Could college model ease classroom shortage at Steamboat Springs High School?
October 13, 2017
Both candidates running unopposed this fall for Steamboat Springs School Board affirmed their preference Wednesday, for maintaining small class sizes in local schools. However, Mayling Simpson and Katy Lee agreed that they could envision students in the upper grades at Steamboat Springs High School attending larger lecture classes paired with small discussion groups, if that would ease the classroom crunch at the school.
The goal of keeping class sizes small in Steamboat's public schools is tantamount to a sacred trust among many parents in the school district.
The district's goals are to keep elementary school classes at no more than 20 students and middle and high school classes at 25. But those targets are often exceeded by one to three students. It's a challenge to adhere to the goals when, for example, the incoming fifth grade classes enroll in the fall and exceed forecasts, but not by enough to warrant adding a class and hire a teacher.
As of spring 2017, Steamboat's overall teacher-to-student ratio (which includes licensed staff as well as teachers) was lower than the state's average of 17.5-to-1, at 14-to-1. But ultimately, a shortage of classrooms may be the factor that makes Steamboat's goals unfeasible.
Lee said this week that increased mentorship of students in the schools could help offset the impact when class sizes are greater than the written goals. But in the case of older high school students, adapting a university model for some classes could also help.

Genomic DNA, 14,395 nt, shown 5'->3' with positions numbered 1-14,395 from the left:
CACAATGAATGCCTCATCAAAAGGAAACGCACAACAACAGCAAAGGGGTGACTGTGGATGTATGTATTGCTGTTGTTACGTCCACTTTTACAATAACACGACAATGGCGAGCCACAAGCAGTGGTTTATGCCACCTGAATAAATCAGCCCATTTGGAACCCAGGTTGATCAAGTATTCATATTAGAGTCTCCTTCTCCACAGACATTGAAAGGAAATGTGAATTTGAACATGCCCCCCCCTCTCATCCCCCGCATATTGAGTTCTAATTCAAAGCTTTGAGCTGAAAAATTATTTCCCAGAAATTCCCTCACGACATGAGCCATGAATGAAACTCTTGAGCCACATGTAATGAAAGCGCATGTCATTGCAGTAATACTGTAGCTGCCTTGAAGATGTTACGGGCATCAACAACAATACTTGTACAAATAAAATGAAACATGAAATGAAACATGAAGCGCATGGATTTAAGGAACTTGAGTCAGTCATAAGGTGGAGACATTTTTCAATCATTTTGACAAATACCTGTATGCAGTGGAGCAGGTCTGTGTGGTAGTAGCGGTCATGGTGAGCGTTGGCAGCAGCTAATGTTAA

"We have opportunities at the higher levels of the high school, to maybe have a bigger lecture and smaller labs, like the college format," she said.
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Simpson took a similar view: "I'd like to see our classes remain small," she said, "but if you're going to have to increase, I think you can do that at the upper levels."
She said online learning could also be a way to help schools address the challenges of balancing classroom sizes with limited teacher numbers and a scarcity of classrooms.
As recently as April, school board member Roger Good, whose seat is one of the two that will be filled by Simpson and Lee, pointed out during a school board meeting that adhering to goals of limited classroom size are more and more difficult to live up to and still balance the budget.
"Can we sustain this?" he wondered out loud. "My conclusion is we can't."
At that same school board meeting, Education Fund Board President Sam Jones reminded the board that the fund's financial support of the district is dependent on Steamboat Springs voters, who were promised small class sizes.
“It was, and remains a primary driver behind voter support,” Jones said, on behalf of his board.